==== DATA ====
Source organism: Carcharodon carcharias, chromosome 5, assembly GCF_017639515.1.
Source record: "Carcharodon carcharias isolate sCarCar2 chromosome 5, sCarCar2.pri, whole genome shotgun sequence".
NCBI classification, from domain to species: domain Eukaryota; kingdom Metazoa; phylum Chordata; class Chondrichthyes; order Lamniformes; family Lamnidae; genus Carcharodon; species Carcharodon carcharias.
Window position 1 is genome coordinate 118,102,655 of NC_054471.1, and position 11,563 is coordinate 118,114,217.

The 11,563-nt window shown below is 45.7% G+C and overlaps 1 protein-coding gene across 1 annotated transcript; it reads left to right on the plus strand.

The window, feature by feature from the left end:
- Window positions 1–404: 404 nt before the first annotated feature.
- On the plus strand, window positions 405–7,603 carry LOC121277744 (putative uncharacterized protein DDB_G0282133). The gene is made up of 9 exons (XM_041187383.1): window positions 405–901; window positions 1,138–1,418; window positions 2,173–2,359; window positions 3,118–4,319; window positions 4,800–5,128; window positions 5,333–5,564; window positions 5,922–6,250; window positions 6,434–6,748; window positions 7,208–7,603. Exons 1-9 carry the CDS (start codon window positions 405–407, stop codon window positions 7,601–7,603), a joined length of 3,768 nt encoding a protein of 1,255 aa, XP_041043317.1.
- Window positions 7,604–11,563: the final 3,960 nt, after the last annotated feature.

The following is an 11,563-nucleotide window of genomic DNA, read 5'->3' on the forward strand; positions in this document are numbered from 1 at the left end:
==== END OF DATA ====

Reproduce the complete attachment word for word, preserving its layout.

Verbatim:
Source organism: Carcharodon carcharias, chromosome 5, assembly GCF_017639515.1.
Source record: "Carcharodon carcharias isolate sCarCar2 chromosome 5, sCarCar2.pri, whole genome shotgun sequence".
NCBI classification, from domain to species: domain Eukaryota; kingdom Metazoa; phylum Chordata; class Chondrichthyes; order Lamniformes; family Lamnidae; genus Carcharodon; species Carcharodon carcharias.
Window position 1 is genome coordinate 118,102,655 of NC_054471.1, and position 11,563 is coordinate 118,114,217.

The 11,563-nt window shown below is 45.7% G+C and overlaps 1 protein-coding gene across 1 annotated transcript; it reads left to right on the plus strand.

The window, feature by feature from the left end:
- Window positions 1–404: 404 nt before the first annotated feature.
- On the plus strand, window positions 405–7,603 carry LOC121277744 (putative uncharacterized protein DDB_G0282133). The gene is made up of 9 exons (XM_041187383.1): window positions 405–901; window positions 1,138–1,418; window positions 2,173–2,359; window positions 3,118–4,319; window positions 4,800–5,128; window positions 5,333–5,564; window positions 5,922–6,250; window positions 6,434–6,748; window positions 7,208–7,603. Exons 1-9 carry the CDS (start codon window positions 405–407, stop codon window positions 7,601–7,603), a joined length of 3,768 nt encoding a protein of 1,255 aa, XP_041043317.1.
- Window positions 7,604–11,563: the final 3,960 nt, after the last annotated feature.

The following is an 11,563-nucleotide window of genomic DNA, read 5'->3' on the forward strand; positions in this document are numbered from 1 at the left end: